Artificial intelligence to command autonomous John Deere machinery

Artificial intelligence to command autonomous John Deere machinery
Photo: FieldPRO

Brazilian start-up FieldPRO is developing artificial intelligence that uses environmental data to send commands to autonomous John Deere machinery.

In the next 10 years, FieldPRO expects agriculture to be completely revolutionized by automation. “Market forecasts expect the autonomous agriculture sector to exceed $95 billion by 2027, according to research by Global Market Insights Inc. The German farm tractor industry alone has recorded deliveries of 32,000 autonomous units in 2021 and is expected to reach 45,000 units by 2028.”

Earlier this year John Deere stated it’s the company’s goal to have an autonomy kit on every large tractor it ships.

These autonomous vehicles can perform functions on their own, without the need for operators in the cab, but still rely on operators to authorize their entry into the field, which in turn depends on the weather conditions and the quality of the soil at the site.

Artificial intelligence to improve efficiency of field operations

FieldPRO developed an artificial intelligence foundation that understands the environmental conditions of the rural area. Composed of an autonomous solution with hardware, software, and analytical tools, it is to improve the efficiency of field operations and reduce costs by preventing activities from being carried out in unsuitable conditions.

With 14 climate and ground sensors in its structure, the device monitors weather and plant conditions in conjunction with water and nutrient levels in the soil, allowing for an understanding of productivity and crop development. All autonomously, with no need for human intervention for data collection or maintenance.

Its weather forecast algorithm, integrated with meteorological models, uses innovative techniques to provide a hyperlocal weather forecast from the point where the device is located on the farm.

Send commands directly to autonomous machinery

FieldPRO's AI will use data gathered by machinery in the field combined with the microclimate data coming from the device to create a unique footprint from the area. Commands can then be sent to autonomous machinery to make sure they enter the field at the ideal moment to plant, harvest, or perform other tasks. - Photo: FieldPRO.
FieldPRO’s AI will use data gathered by machinery in the field combined with the microclimate data coming from the device to create a unique footprint from the area. Commands can then be sent to autonomous machinery to make sure they enter the field at the ideal moment to plant, harvest, or perform other tasks. – Photo: FieldPRO.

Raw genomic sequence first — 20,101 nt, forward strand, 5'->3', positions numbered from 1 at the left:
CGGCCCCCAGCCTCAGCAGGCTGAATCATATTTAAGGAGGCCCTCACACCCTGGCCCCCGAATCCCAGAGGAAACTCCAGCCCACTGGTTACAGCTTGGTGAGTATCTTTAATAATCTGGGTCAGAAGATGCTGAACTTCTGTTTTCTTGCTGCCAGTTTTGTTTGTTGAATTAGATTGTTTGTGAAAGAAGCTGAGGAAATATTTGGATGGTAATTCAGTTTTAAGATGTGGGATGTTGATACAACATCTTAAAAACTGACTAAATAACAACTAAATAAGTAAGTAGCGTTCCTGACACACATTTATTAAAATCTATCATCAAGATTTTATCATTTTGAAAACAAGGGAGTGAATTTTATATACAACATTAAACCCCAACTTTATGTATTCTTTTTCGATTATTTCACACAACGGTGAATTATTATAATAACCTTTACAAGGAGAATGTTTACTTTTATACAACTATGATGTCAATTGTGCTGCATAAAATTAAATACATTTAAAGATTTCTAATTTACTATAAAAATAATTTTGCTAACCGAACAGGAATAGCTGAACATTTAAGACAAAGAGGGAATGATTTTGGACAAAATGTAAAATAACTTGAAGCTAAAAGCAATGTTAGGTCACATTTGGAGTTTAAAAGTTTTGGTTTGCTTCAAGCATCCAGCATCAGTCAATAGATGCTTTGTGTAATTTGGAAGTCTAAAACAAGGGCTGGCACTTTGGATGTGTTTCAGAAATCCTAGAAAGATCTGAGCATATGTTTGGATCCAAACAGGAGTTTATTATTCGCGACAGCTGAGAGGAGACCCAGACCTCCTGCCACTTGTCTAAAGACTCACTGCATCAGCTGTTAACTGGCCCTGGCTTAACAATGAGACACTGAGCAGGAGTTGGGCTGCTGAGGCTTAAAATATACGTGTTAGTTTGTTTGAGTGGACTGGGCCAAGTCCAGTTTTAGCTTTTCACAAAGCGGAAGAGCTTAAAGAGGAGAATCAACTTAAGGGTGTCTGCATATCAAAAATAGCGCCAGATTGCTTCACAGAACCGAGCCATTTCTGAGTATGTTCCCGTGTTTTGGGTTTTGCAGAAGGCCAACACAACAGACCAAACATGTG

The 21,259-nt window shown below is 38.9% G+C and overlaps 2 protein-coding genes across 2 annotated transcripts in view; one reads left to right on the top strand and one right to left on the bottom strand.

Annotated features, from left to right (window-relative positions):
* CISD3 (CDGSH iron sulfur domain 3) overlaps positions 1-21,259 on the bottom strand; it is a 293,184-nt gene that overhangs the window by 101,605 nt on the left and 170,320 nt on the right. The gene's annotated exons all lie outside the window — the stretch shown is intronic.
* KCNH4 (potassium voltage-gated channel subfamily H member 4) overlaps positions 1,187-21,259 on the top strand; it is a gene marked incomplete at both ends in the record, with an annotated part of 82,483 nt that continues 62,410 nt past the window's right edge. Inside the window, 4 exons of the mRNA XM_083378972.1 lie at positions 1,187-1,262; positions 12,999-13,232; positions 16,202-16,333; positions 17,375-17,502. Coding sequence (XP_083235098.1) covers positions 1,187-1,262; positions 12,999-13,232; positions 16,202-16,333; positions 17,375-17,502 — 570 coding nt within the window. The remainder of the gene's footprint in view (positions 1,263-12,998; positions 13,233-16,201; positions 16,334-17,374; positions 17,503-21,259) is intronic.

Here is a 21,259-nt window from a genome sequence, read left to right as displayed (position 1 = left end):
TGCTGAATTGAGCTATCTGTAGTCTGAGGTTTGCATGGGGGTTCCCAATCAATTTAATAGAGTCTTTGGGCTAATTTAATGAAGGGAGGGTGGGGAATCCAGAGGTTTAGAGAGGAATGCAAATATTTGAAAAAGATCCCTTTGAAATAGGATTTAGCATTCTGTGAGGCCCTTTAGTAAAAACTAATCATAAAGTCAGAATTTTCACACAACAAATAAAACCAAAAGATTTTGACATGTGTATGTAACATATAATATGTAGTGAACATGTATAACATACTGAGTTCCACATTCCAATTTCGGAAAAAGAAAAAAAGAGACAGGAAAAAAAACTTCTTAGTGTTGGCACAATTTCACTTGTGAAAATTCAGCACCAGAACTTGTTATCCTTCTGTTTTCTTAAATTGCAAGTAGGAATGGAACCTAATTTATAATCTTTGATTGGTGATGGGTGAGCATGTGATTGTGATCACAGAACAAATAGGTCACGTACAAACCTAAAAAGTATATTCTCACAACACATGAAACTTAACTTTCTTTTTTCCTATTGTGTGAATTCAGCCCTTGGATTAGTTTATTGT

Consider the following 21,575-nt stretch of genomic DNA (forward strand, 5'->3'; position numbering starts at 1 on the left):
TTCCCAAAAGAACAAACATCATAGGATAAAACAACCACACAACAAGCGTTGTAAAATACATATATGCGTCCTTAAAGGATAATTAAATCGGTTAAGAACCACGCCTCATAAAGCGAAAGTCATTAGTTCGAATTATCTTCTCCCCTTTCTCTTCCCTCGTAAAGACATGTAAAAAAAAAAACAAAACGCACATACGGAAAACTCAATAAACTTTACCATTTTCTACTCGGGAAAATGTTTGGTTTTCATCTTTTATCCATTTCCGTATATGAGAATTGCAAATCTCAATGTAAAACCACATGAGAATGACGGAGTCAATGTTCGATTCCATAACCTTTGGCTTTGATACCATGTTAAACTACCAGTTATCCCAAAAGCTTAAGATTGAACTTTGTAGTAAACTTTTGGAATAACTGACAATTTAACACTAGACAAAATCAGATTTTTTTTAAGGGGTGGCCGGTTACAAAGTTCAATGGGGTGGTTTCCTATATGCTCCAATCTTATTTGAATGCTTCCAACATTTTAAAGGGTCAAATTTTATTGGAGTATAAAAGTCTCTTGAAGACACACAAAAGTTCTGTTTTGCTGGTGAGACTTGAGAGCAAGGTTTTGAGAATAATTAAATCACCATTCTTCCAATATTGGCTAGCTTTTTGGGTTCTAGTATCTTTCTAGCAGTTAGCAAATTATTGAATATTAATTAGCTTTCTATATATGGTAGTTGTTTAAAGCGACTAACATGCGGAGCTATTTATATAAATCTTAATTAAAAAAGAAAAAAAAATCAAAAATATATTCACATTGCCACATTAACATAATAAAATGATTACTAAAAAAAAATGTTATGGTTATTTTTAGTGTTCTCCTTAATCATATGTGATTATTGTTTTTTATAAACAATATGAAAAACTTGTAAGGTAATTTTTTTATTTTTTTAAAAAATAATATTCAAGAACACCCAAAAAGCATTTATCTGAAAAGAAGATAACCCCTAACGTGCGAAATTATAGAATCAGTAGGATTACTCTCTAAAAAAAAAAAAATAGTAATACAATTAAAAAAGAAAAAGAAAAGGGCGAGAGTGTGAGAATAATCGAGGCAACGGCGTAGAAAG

“Today, we have already sent automatic commands to farmers. The next step is for our artificial intelligence base to send commands directly to autonomous tractors, machines, and agricultural equipment, allowing them to enter the field in a sustainable and efficient way,” said Ricardo Sodré, founder and CEO of FieldPRO.

FieldPRO’s co-founder Mariana Vianna adds their algorithm ingests data collected from machinery when they are doing an operation in the field. Then this data is interpreted and integrated in FieldPRO’s meteorological model and software. “The idea is to understand the machinery behavior such as: tractor sliding, wind, temperature, humidity measured during spraying, seeding downforce, etc. Our AI will then use this data combined with the microclimate data coming from our device to create a unique footprint from the area.”

With the understanding of the uniqueness of the farm’s land and microclimate of the area the software can send commands to the autonomous machinery to execute a field operation to optimize use of inputs, preserve the soil and generate the best yield possible. According to Mariana Vianna the idea is to create a constant feedback loop between the machinery and FieldPRO’s software.

FieldPRO’s system will be compatible with John Deere and will be available in South America in the first quarter of 2023. Prices are not available yet.

John Deere will soon start a trial with a prototype of its autonomous electric tractor in Australia.
Claver
Hugo Claver Web editor for Future Farming

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